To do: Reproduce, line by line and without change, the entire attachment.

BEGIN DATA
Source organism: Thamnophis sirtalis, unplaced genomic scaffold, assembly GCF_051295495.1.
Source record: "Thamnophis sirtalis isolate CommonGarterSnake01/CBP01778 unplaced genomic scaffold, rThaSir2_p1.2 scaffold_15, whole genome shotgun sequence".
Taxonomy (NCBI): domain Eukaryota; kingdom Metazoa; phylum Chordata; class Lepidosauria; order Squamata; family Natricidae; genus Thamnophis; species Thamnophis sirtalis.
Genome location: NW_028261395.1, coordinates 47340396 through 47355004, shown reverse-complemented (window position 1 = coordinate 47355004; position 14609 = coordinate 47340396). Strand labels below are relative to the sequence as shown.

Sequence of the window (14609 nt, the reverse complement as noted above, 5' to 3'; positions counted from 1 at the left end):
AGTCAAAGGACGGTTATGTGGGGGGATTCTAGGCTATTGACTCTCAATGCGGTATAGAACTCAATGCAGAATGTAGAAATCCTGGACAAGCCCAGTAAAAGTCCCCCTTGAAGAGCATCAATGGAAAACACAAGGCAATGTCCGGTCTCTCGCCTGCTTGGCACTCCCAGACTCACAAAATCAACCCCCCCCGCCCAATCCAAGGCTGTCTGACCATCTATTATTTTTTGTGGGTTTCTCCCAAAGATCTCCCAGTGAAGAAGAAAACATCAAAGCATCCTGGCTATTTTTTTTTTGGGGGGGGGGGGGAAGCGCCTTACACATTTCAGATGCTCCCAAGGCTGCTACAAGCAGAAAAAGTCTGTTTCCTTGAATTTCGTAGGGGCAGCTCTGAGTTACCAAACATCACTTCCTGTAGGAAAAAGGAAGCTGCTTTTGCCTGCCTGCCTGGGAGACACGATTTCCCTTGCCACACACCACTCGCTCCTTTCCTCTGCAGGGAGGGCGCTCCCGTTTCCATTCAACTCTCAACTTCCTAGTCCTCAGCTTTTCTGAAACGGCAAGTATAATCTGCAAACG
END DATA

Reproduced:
Source organism: Thamnophis sirtalis, unplaced genomic scaffold, assembly GCF_051295495.1.
Source record: "Thamnophis sirtalis isolate CommonGarterSnake01/CBP01778 unplaced genomic scaffold, rThaSir2_p1.2 scaffold_15, whole genome shotgun sequence".
Taxonomy (NCBI): domain Eukaryota; kingdom Metazoa; phylum Chordata; class Lepidosauria; order Squamata; family Natricidae; genus Thamnophis; species Thamnophis sirtalis.
Genome location: NW_028261395.1, coordinates 47340396 through 47355004, shown reverse-complemented (window position 1 = coordinate 47355004; position 14609 = coordinate 47340396). Strand labels below are relative to the sequence as shown.

Sequence of the window (14609 nt, the reverse complement as noted above, 5' to 3'; positions counted from 1 at the left end):
AGTCAAAGGACGGTTATGTGGGGGGATTCTAGGCTATTGACTCTCAATGCGGTATAGAACTCAATGCAGAATGTAGAAATCCTGGACAAGCCCAGTAAAAGTCCCCCTTGAAGAGCATCAATGGAAAACACAAGGCAATGTCCGGTCTCTCGCCTGCTTGGCACTCCCAGACTCACAAAATCAACCCCCCCCGCCCAATCCAAGGCTGTCTGACCATCTATTATTTTTTGTGGGTTTCTCCCAAAGATCTCCCAGTGAAGAAGAAAACATCAAAGCATCCTGGCTATTTTTTTTTTGGGGGGGGGGGGGAAGCGCCTTACACATTTCAGATGCTCCCAAGGCTGCTACAAGCAGAAAAAGTCTGTTTCCTTGAATTTCGTAGGGGCAGCTCTGAGTTACCAAACATCACTTCCTGTAGGAAAAAGGAAGCTGCTTTTGCCTGCCTGCCTGGGAGACACGATTTCCCTTGCCACACACCACTCGCTCCTTTCCTCTGCAGGGAGGGCGCTCCCGTTTCCATTCAACTCTCAACTTCCTAGTCCTCAGCTTTTCTGAAACGGCAAGTATAATCTGCAAACG